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Risk sentiment resilient in face of Russia mutiny: markets wrap

Risk sentiment resilient in face of Russia mutiny: markets wrap
A member of the National Liberation Movement (NLM) holds a flag with a portrait of Russian President Putin reading 'For Motherland, For Sovereignty, For Putin' during a single picket in support of the Russian president in front of the monument to Marshal Zhukov on Manezhnaya Square, outside the Kremlin, in Moscow, Russia, 25 June 2023. (Photo: EPA-EFE / Maxim Shipenkov)

From oil and gold to stocks and currencies, global markets were a picture of relative calm on Monday in the wake of a geopolitical shock that challenged Vladimir Putin’s rule in Russia.

Oil was steady after its near 4% slide last week, US and European equity futures ticked higher and Asian shares were mixed as bourses in mainland China opened after a long weekend amid concern over the nation’s economic recovery. A gauge of dollar strength declined 0.2% while most major currencies traded within narrow ranges versus the greenback. Gold rose slightly, with little sign of aggressive buying for its haven qualities.

While events in Russia had the potential to spur investors into selling riskier assets, initial moves were modest and reflected the impact of a deal that was brokered to halt the Wagner mercenary group’s advance toward Moscow. The agreement includes dropping criminal mutiny charges against Yevgeny Prigozhin and his fighters. 

The situation casts a shadow over the sustainability of the Russian regime, which may start to present problems for markets, according to Adrian Zuercher, head of global asset allocation at UBS Global Wealth Management. “It’s probably another element that creates uncertainty, volatility,” he said on Bloomberg Television. “But we can see market reaction is very muted so far.”

Gas traders were bracing for more market turbulence given the risks to supply from Russia, with European gas already seeing the highest volatility since the invasion of Ukraine.

Shares of Russian aluminum producer United Co. Rusal International PJSC, which offers some insight into appetite for the nation’s assets via Hong Kong-traded securities, fell as much as 2.9%. The stock has slumped this year amid trading volumes that have fallen precipitously for the company in Hong Kong.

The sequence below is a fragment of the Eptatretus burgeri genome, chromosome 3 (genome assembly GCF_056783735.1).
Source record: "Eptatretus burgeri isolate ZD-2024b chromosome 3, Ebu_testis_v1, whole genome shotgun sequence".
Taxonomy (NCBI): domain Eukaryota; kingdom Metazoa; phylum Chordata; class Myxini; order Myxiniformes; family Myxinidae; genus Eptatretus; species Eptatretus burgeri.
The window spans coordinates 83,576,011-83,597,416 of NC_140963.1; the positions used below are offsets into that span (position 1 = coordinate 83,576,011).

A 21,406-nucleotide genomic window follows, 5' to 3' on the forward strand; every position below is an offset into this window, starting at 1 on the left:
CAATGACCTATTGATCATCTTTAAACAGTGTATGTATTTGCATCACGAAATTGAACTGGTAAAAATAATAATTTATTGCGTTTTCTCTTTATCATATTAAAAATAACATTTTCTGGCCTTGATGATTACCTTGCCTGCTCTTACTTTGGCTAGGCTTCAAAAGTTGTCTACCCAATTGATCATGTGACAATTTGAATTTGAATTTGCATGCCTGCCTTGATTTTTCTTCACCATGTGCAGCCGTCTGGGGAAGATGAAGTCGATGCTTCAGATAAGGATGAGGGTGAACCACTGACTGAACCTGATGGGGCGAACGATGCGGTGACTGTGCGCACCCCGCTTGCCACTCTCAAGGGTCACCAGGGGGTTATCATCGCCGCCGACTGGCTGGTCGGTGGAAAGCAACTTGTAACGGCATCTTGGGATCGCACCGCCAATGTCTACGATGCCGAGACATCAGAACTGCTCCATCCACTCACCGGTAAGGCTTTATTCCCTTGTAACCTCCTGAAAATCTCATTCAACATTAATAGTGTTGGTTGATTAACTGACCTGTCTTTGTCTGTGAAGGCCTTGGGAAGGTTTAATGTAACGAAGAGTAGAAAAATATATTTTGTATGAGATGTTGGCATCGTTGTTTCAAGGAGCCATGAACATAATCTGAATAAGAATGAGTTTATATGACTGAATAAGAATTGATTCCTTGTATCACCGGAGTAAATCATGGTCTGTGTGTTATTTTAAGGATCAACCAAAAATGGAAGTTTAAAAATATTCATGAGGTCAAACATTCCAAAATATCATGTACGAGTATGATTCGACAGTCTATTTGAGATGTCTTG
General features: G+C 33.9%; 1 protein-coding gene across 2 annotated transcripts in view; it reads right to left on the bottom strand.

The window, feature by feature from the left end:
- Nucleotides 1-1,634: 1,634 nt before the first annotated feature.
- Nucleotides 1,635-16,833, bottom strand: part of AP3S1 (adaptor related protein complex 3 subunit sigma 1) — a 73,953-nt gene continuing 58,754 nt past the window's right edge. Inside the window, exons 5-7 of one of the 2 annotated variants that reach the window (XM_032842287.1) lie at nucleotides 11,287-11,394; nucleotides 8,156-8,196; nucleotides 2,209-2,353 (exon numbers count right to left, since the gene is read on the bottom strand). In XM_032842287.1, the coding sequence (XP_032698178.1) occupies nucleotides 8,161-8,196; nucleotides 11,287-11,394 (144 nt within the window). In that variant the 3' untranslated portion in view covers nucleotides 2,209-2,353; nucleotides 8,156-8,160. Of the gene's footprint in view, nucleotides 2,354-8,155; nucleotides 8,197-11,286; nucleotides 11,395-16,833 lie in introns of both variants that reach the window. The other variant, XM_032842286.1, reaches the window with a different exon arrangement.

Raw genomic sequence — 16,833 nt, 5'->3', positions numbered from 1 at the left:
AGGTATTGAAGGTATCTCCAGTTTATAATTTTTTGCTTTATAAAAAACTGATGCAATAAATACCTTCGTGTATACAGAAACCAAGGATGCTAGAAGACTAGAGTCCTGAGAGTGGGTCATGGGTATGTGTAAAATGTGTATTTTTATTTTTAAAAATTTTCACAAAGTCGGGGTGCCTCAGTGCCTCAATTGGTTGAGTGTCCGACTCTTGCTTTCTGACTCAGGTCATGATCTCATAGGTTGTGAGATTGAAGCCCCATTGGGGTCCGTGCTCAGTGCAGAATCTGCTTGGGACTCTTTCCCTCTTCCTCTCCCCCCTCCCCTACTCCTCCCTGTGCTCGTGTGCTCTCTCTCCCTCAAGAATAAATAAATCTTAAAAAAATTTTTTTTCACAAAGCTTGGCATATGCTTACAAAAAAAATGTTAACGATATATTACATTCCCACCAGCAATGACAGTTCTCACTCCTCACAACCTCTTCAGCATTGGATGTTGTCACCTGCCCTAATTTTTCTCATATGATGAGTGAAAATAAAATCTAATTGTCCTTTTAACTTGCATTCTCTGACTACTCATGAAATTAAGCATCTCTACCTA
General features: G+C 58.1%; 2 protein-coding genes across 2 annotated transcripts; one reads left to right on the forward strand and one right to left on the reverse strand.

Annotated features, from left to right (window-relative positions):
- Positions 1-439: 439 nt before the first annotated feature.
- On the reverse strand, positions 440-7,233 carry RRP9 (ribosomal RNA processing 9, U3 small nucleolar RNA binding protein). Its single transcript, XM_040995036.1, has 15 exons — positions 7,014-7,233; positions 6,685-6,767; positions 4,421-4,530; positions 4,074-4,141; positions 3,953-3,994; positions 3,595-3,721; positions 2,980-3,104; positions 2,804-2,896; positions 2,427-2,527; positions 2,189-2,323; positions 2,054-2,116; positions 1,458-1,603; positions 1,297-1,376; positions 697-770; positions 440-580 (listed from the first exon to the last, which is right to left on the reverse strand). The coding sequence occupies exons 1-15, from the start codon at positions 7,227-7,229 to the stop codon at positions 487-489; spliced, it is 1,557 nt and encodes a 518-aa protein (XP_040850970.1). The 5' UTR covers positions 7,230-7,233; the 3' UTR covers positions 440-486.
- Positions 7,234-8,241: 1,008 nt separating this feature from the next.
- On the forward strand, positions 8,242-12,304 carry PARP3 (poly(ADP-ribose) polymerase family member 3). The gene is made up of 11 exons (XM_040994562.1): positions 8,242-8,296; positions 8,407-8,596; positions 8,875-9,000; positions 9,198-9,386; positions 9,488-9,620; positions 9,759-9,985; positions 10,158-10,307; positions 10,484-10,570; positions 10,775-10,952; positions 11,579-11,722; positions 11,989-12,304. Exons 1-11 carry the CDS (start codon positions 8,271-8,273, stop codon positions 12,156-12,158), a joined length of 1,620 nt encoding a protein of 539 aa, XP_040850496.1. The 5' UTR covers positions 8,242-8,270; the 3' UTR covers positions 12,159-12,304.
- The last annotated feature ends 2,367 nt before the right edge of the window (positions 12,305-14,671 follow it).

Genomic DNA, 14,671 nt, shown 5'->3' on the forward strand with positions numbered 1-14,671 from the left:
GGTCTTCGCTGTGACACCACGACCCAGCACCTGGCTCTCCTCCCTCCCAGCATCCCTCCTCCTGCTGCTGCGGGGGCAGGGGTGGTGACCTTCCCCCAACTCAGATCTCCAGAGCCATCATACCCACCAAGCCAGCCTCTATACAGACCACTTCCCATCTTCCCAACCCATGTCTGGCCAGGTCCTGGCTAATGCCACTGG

Yet in broad terms, aside from commodities trades, Russia has largely become cut off from global financial markets due to sanctions imposed since the invasion, thus limiting the impact on Monday.

Stocks traded higher in Japan, South Korea while those in Hong Kong fluctuated and benchmarks in mainland China, Australia and New Zealand fell.

Futures for the S&P 500 rose around 0.3%, recovering some of the lost ground that saw US stocks notch their worst week since March. Anxiety has been rising in equity markets that central banks will have to ratchet interest rates higher to tamp down inflation, and in the process push the economy into reverse. 

Treasury yields were little changed on Monday. Bonds rallied in Australia and New Zealand, echoing the moves in Treasuries Friday, when US purchasing managers index data showed a decline to lowest level since December.

The yen strengthened after Japan’s top currency official said he wouldn’t rule out any options to handle currency matters appropriately. The yen last week depreciated to the weakest since November after the softer-than-expected PMI data in both Europe and the US fanned fears the global economy may be succumbing to pressure from higher interest rates.

The offshore yuan fluctuated despite China setting its daily reference rate for the currency at a stronger-than-expected level to slow its slide.

Meanwhile, the S&P 500 Index ended the shortened holiday week 1.4% lower while the Nasdaq 100 benchmark fell 1.3% as investors took profits from the year’s winning technology names. The second-quarter stock rally — fueled by the frenzy for growth-oriented artificial intelligence stocks — is fraying under the threat of more rate hikes and fears that the full economic impact of aggressive central bank policy has yet to be felt. 

Federal Reserve chair Jerome Powell damped the mood last week when he said the US may need one or two more rate increases in 2023. Other Fed commentators pushed back against investor hopes for a rate cut this year.

Powell has done a good job of reconnecting the bond market with the Fed’s outlook, which is no cuts in the intermediate future, according to Walter Todd, president and chief investment officer at Greenwood Capital. “It’s going to be more data dependent as the Fed will kind of push around the bond market and the stock market going forward,” he said on Bloomberg Radio.


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